Ashurst partner cull reports ‘ludicrous’
Ashurst has rubbished media reports claiming it is secretly planning to cull up to 50 of its 189 partners in Australia.
The firm told Lawyers Weekly that there is absolutely no substance to the recent front-page story in The Australian Financial Review claiming the firm has decided to radically reshape its partnership in Australia.
“The article was ludicrous,” Geoff Gishubl (pictured), Ashurst Australia’s head of energy & resources, told Lawyers Weekly, adding that there has been no structured redundancy program at the firm.
“If it wasn’t such a serious slur on this firm it would have been extremely funny,” said Gishubl, who also leads Ashurst’s land access, native title and environment team in Perth.
Gishubl said that there was a decision made by Ashurst management at the time of the article not to comment on it, which he said is the standard approach taken by the firm on internal matters.
“We don’t see it as constructive, it just adds fuel to the fire,” said Gishubl, who admitted that Ashurst was “taken by surprise by the level of speculation and misinformation that was out there”.
Late last year Lawyers Weekly reported Ashurst had joined top-tier rivals Clayton Utz in rolling out a number of redundancies, with the firm’s energy & resources practice being particularly badly hit.
At the time, Ashurst declined to comment on the specific number of staff that had been laid off and the practice groups and locations where redundancies had occurred.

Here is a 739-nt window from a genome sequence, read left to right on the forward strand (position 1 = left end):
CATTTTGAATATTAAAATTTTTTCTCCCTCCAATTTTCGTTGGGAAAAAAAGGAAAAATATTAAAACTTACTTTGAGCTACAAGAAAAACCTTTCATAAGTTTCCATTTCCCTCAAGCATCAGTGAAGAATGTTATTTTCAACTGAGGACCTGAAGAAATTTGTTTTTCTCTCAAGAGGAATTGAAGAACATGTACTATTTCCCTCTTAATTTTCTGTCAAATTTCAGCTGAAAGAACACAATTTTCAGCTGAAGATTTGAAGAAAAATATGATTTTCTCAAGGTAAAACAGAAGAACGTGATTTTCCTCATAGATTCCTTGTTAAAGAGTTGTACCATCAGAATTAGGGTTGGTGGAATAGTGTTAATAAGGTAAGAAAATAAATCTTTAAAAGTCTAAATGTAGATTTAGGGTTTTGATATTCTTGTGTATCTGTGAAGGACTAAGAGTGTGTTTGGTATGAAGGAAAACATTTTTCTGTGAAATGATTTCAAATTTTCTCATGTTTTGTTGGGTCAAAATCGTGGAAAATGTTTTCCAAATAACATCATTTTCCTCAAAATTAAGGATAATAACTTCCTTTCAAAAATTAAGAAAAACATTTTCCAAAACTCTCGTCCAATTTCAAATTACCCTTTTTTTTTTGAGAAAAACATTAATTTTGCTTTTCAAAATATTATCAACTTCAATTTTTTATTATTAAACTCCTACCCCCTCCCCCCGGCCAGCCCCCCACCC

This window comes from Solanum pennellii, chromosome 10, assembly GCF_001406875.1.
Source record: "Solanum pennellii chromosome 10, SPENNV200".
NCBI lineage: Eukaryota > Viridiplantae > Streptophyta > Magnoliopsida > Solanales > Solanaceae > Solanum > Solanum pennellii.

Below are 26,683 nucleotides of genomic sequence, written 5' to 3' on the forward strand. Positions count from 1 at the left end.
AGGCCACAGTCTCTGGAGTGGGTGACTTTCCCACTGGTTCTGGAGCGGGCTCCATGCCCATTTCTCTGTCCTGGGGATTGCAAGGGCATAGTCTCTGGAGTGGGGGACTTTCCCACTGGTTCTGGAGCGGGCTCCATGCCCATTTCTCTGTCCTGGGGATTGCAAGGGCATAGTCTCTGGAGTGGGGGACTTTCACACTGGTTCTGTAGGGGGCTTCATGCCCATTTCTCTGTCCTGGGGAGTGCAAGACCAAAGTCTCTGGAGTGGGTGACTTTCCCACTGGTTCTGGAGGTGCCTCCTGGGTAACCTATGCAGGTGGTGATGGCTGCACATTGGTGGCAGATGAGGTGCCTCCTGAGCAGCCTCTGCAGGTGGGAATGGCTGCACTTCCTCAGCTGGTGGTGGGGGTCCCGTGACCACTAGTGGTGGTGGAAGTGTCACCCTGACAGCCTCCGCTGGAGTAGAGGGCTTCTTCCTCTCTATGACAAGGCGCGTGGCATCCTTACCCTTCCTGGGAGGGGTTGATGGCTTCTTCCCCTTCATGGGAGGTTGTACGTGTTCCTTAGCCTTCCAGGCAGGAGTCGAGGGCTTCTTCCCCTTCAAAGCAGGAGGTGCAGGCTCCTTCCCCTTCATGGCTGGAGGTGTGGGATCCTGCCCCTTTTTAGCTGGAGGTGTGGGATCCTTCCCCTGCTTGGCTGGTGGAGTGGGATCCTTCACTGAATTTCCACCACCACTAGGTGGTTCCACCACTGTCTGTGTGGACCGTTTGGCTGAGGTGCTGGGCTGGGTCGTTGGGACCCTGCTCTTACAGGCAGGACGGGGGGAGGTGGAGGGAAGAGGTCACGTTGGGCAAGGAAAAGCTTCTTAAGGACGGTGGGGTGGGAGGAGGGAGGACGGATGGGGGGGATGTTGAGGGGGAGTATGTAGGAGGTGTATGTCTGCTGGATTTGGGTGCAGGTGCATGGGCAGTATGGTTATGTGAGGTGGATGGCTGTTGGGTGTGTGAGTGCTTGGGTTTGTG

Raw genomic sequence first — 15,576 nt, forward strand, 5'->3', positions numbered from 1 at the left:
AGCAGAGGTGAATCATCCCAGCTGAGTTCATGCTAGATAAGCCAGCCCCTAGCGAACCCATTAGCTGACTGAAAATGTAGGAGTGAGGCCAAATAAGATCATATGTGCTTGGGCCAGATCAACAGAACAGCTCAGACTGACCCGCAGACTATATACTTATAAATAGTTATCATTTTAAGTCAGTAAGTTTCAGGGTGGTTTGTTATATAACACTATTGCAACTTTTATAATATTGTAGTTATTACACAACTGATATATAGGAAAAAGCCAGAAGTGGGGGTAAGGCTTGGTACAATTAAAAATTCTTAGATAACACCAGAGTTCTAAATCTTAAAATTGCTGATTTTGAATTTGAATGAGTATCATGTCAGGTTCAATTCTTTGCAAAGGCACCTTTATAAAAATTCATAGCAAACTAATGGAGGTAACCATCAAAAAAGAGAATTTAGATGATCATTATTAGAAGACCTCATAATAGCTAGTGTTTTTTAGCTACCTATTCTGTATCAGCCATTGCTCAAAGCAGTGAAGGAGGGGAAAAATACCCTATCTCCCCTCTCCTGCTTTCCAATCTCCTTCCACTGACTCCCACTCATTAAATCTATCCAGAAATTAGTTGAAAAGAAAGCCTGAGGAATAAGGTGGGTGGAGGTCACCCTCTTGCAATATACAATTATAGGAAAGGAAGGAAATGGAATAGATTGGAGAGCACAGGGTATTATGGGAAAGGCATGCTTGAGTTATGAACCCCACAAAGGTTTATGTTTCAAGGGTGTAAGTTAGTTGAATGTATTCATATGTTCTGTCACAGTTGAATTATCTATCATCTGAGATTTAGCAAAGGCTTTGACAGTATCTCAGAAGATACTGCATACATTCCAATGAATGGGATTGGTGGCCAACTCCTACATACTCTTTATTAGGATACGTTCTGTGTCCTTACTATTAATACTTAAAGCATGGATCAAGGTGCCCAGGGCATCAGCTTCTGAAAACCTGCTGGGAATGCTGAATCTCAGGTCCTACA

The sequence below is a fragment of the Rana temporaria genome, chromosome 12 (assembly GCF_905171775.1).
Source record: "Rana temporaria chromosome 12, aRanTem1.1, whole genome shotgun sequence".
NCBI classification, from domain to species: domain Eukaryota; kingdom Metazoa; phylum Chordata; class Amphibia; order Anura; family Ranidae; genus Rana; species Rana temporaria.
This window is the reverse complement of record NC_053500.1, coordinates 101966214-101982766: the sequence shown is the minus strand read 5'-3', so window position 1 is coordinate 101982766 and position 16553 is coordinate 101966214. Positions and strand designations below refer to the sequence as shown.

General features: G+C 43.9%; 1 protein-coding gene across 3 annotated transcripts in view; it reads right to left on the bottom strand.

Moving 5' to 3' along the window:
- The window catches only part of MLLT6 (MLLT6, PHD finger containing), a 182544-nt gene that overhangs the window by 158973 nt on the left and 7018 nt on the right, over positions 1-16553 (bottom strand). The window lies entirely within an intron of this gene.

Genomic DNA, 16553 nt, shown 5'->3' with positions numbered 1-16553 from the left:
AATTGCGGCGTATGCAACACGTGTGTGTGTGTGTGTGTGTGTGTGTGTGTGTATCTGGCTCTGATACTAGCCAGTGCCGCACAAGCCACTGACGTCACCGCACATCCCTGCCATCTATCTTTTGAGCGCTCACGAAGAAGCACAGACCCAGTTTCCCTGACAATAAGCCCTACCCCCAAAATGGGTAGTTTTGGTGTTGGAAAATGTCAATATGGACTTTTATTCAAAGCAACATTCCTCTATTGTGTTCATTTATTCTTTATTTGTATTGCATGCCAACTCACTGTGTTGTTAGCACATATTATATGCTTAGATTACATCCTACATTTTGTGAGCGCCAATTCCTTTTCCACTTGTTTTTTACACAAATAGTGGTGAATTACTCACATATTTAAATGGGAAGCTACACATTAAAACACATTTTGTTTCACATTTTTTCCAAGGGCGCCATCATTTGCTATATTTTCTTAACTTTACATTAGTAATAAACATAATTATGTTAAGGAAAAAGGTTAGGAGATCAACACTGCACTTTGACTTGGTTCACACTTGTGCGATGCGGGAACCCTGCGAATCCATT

Gishubl confirmed that there have been redundancies, but said the energy & resources practice has not been especially hard hit.
“Yes, we probably have less people then last year, but we’re only talking about a single-digit decline,” he said, adding that the majority of redundancies were down to “natural attrition”.
“We didn’t rush around making a whole lot of people redundant as has been reported.”
Gishubl revealed that the firm’s energy & resources practice is not as buoyant as 12 months ago, but said it remains one of the firm’s core areas.
Ashurst confirmed the firm’s revenue year-on-year is within two per cent of last year, “notwithstanding difficult trading conditions for some areas of its practice”.
It added that this has been largely offset by strong performances in other parts of the firm.
“Our revenue has moderated very modestly from last year,” said Gishubl.
“The speculation in the Financial Review about changes in revenue was way offbeat … we’ve had a very modest decline in revenue, which actually compares favourably to many of our peers.”